Not that living artists were spared Buergel and Noack’s overbearing interventions; Mary Kelly admitted in the press conference to being uncomfortable when she was confronted with a salmon pink room in the sacrally lit Neue Galerie, where her installation ‘Love Songs’ (2007) – based on experiences of the Women’s Liberation Movement in the early 1970s and featuring among other elements quotes from a younger generation of women regarding feminism, etched into the walls of a small glass house made in collaboration with Ray Barrie – was to be situated. It’s interesting to note that the curatorial team apparently thought it best not to inform her in advance that they planned to intervene in the display of her work in such a dominant manner (feminism, pink – get it?). Even more interesting, or rather perplexing, is why an artist of Kelly’s repute would let them get away with it. Of course, one could argue that the artist’s intentions should not completely govern questions of display in a group exhibition context; but simply to ignore them should not ideally be the rule either. ‘I don’t think I will continue working this way, making exhibitions and dealing with artists’, Buergel said in an interview that appeared in the weekly newspaper Die Zeit a week before documenta 12’s opening, adding that he plans to continue working in the fields of older and applied arts.2 One can sense, in this and similar statements, a thinly veiled disregard for living artists and their irritating ambition to have a say in the way their work is presented.
In retrospect, this shouldn’t have been much of a surprise. There were tell-tale signs in the statements, press releases and facts that circulated in the run-up to the exhibition – whether it was the way Buergel handled the questions of venues, his emphatic references to the founder and first director of documenta in 1955, Arnold Bode, or the media spectacle around the participation of Spanish chef Ferran Adrià.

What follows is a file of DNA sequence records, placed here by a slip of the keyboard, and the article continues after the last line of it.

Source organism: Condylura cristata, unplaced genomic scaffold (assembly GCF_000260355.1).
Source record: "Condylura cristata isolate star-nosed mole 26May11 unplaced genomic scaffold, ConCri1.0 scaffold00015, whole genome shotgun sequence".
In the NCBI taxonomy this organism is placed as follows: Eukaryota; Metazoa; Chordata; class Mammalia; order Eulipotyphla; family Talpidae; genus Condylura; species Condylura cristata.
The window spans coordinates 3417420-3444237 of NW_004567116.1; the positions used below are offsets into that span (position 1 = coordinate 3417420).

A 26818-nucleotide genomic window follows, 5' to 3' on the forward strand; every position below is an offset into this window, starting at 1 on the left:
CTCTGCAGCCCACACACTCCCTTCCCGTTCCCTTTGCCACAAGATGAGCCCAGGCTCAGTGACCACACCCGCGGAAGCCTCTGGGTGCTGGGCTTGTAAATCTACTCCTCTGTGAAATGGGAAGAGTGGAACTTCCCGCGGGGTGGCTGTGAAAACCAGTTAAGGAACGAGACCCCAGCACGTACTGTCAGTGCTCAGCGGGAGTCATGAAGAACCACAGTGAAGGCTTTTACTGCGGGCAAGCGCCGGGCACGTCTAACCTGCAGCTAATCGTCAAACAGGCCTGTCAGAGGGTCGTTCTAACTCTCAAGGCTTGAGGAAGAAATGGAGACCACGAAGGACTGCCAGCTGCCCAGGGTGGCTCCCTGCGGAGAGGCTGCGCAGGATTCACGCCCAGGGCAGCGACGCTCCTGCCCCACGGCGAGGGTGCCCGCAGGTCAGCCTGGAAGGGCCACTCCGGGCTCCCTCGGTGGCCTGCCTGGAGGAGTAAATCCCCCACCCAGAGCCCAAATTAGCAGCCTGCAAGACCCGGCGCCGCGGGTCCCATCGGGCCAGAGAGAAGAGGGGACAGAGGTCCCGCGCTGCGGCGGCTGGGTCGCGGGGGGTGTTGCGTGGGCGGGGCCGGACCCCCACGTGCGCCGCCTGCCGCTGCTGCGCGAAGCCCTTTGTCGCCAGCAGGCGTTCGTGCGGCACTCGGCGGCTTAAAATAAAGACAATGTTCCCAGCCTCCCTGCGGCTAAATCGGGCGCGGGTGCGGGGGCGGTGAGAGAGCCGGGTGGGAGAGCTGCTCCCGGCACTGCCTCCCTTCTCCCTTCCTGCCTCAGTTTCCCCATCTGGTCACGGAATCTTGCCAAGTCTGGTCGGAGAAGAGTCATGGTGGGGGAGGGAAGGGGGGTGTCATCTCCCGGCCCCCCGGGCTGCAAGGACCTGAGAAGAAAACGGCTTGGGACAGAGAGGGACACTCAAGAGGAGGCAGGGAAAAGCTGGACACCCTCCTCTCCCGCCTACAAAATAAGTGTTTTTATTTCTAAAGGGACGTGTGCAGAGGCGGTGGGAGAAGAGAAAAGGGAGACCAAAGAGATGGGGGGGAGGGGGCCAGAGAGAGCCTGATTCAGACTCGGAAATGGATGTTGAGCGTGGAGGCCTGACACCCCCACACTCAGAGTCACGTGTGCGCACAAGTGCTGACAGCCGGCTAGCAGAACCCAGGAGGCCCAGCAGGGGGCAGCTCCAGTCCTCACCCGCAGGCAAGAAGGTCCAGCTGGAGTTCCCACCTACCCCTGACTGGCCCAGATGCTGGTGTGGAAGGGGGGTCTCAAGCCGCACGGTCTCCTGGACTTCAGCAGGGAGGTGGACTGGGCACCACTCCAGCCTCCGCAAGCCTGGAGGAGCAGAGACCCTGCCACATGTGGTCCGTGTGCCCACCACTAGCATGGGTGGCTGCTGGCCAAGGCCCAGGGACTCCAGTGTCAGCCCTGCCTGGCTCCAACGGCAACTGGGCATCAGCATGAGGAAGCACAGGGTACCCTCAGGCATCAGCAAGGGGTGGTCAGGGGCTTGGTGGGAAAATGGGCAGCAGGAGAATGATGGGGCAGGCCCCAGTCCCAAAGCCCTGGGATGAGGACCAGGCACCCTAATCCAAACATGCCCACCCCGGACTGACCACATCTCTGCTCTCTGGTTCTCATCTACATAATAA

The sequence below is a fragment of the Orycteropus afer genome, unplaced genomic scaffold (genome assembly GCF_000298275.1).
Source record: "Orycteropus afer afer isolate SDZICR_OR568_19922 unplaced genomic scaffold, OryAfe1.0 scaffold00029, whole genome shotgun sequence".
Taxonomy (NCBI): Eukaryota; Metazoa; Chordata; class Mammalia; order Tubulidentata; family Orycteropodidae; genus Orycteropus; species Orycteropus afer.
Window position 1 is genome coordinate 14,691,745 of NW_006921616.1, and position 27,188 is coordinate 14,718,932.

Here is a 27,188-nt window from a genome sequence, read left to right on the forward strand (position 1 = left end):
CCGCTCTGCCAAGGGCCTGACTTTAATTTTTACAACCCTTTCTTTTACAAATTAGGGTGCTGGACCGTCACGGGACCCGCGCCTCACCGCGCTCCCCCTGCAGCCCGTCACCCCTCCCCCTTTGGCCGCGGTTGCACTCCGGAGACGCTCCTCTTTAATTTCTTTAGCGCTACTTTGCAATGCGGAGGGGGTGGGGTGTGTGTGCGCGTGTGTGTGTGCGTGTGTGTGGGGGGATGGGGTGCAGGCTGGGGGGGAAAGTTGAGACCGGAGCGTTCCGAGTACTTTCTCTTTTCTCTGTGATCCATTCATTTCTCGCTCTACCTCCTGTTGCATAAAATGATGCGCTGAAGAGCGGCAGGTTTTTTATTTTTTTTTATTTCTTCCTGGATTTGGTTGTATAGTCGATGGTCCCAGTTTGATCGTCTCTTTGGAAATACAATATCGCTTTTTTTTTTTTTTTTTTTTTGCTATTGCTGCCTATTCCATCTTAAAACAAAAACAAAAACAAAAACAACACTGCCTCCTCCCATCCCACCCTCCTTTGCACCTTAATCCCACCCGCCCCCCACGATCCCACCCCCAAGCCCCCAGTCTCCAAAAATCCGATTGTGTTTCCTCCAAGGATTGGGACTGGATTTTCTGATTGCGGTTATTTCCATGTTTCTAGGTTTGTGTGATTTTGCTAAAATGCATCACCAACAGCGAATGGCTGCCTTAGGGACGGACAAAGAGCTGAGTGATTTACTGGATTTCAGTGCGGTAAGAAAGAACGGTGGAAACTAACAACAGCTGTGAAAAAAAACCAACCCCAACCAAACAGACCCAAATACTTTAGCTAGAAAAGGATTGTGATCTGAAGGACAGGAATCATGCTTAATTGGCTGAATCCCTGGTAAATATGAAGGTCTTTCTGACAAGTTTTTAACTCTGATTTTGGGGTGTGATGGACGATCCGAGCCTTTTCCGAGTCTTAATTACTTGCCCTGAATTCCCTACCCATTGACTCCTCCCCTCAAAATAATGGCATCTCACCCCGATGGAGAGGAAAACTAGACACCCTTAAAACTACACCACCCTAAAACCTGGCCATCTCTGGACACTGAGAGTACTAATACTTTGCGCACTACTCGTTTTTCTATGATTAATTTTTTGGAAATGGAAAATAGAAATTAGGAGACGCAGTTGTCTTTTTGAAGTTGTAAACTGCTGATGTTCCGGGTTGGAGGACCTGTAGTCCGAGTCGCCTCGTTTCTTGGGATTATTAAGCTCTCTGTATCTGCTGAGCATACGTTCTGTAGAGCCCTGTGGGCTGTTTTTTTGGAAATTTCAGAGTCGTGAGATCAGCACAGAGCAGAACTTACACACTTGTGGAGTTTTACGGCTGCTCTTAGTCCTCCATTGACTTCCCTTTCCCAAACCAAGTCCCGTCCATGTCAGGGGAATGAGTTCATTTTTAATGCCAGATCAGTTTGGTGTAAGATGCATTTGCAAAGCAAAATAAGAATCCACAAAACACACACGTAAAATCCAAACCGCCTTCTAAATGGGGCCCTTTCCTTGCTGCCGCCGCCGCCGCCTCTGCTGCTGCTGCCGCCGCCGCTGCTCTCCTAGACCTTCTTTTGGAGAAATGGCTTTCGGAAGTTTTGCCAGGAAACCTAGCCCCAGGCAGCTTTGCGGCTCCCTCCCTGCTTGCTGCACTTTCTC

At the end of last year the documenta office was still issuing a watercolour sketch, painted by Buergel himself, of the Aue Pavilion. In 1955 Bode had issued watercolours of documenta 1. Bode’s exhibition, dramatically installed in the bombed ruins of the Fridericianum, was effectively a supplement to the much larger Federal Flower Garden Show, which attracted three million visitors. Buergel has interpreted the Flower Show as being ‘deeply involved in working through the Nazi trauma’ and documenta 1 as an endeavour that made it possible for people to ‘share a common space in which they could relate to each other again.’3 In other words, Buergel has argued that documenta, together with the Garden Show, reinvigorated an enlightened class of citizens after Hitler. As pioneering and well intentioned as Bode’s first documenta may have been, this appears to be a rather wilful misconception of what was actually the case. Although documenta 1 included a substantial amount of work by artists who had been ostracized by the Nazis and shown in their 1937 exhibition ‘Entartete Kunst’ (Degenerate Art), Bode and his co-curator Werner Haftmann nevertheless firmly ignored Constructivism, Dada and Surrealism – anything that wasn’t part of the West’s new, Cold War ‘occidental’ canon of abstraction and anything that spoke directly about the experiences of the 1920s, ’30s and ’40s. Actual confrontation with what people did know about the Nazi atrocities simply didn’t happen until well into the 1960s. There was denial and repression in the collective memory. It seems ill considered to cite documenta 1 as the founding moment of Germany’s postwar, educated, enlightened class, and illustrate it with a Fridericianum setting reminiscent of a 1950s’ bourgeois home, while alluding to the Flower Garden Show in the form of the Aue Pavilion hot-house and two major outdoor botanical projects: Poppy Field (2007), by Sanja Ivecovic, and Terraced Rice Field (2007), by Skarin Krue-On.